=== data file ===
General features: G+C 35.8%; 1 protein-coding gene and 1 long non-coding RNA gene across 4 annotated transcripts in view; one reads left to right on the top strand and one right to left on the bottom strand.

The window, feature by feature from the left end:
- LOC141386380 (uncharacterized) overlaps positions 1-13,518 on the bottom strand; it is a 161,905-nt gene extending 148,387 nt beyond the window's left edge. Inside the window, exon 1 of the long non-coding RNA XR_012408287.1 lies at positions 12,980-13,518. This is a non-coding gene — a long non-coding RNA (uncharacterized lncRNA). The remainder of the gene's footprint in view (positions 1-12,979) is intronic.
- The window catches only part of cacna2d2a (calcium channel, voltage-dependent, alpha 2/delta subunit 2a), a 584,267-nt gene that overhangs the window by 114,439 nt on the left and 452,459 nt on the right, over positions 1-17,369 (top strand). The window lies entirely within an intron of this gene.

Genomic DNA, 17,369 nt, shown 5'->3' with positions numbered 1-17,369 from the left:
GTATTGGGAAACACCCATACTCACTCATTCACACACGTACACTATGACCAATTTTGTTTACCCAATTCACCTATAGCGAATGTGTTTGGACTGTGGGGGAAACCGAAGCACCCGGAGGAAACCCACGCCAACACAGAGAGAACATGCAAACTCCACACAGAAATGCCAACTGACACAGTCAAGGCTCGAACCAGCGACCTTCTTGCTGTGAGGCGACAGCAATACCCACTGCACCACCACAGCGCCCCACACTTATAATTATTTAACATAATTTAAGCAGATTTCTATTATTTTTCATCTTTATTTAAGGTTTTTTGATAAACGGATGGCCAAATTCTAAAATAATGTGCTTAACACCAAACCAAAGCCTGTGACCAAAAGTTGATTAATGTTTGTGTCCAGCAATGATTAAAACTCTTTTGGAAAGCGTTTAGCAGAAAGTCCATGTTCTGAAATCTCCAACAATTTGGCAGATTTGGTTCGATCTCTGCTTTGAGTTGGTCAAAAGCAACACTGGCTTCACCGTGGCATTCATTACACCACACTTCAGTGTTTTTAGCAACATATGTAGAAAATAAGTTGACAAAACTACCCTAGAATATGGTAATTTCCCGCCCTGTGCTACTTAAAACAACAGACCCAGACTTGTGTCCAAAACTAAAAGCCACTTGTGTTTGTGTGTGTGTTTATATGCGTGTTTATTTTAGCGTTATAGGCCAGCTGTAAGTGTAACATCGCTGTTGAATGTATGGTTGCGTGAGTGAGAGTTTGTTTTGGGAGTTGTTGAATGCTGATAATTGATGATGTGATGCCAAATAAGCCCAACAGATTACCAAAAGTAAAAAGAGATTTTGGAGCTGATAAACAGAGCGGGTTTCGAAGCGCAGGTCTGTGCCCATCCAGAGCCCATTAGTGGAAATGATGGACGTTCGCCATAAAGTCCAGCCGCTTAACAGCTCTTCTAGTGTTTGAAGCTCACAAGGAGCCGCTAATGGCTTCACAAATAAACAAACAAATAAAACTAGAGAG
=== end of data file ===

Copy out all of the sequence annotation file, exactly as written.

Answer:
General features: G+C 35.8%; 1 protein-coding gene and 1 long non-coding RNA gene across 4 annotated transcripts in view; one reads left to right on the top strand and one right to left on the bottom strand.

The window, feature by feature from the left end:
- LOC141386380 (uncharacterized) overlaps positions 1-13,518 on the bottom strand; it is a 161,905-nt gene extending 148,387 nt beyond the window's left edge. Inside the window, exon 1 of the long non-coding RNA XR_012408287.1 lies at positions 12,980-13,518. This is a non-coding gene — a long non-coding RNA (uncharacterized lncRNA). The remainder of the gene's footprint in view (positions 1-12,979) is intronic.
- The window catches only part of cacna2d2a (calcium channel, voltage-dependent, alpha 2/delta subunit 2a), a 584,267-nt gene that overhangs the window by 114,439 nt on the left and 452,459 nt on the right, over positions 1-17,369 (top strand). The window lies entirely within an intron of this gene.

Genomic DNA, 17,369 nt, shown 5'->3' with positions numbered 1-17,369 from the left:
GTATTGGGAAACACCCATACTCACTCATTCACACACGTACACTATGACCAATTTTGTTTACCCAATTCACCTATAGCGAATGTGTTTGGACTGTGGGGGAAACCGAAGCACCCGGAGGAAACCCACGCCAACACAGAGAGAACATGCAAACTCCACACAGAAATGCCAACTGACACAGTCAAGGCTCGAACCAGCGACCTTCTTGCTGTGAGGCGACAGCAATACCCACTGCACCACCACAGCGCCCCACACTTATAATTATTTAACATAATTTAAGCAGATTTCTATTATTTTTCATCTTTATTTAAGGTTTTTTGATAAACGGATGGCCAAATTCTAAAATAATGTGCTTAACACCAAACCAAAGCCTGTGACCAAAAGTTGATTAATGTTTGTGTCCAGCAATGATTAAAACTCTTTTGGAAAGCGTTTAGCAGAAAGTCCATGTTCTGAAATCTCCAACAATTTGGCAGATTTGGTTCGATCTCTGCTTTGAGTTGGTCAAAAGCAACACTGGCTTCACCGTGGCATTCATTACACCACACTTCAGTGTTTTTAGCAACATATGTAGAAAATAAGTTGACAAAACTACCCTAGAATATGGTAATTTCCCGCCCTGTGCTACTTAAAACAACAGACCCAGACTTGTGTCCAAAACTAAAAGCCACTTGTGTTTGTGTGTGTGTTTATATGCGTGTTTATTTTAGCGTTATAGGCCAGCTGTAAGTGTAACATCGCTGTTGAATGTATGGTTGCGTGAGTGAGAGTTTGTTTTGGGAGTTGTTGAATGCTGATAATTGATGATGTGATGCCAAATAAGCCCAACAGATTACCAAAAGTAAAAAGAGATTTTGGAGCTGATAAACAGAGCGGGTTTCGAAGCGCAGGTCTGTGCCCATCCAGAGCCCATTAGTGGAAATGATGGACGTTCGCCATAAAGTCCAGCCGCTTAACAGCTCTTCTAGTGTTTGAAGCTCACAAGGAGCCGCTAATGGCTTCACAAATAAACAAACAAATAAAACTAGAGAG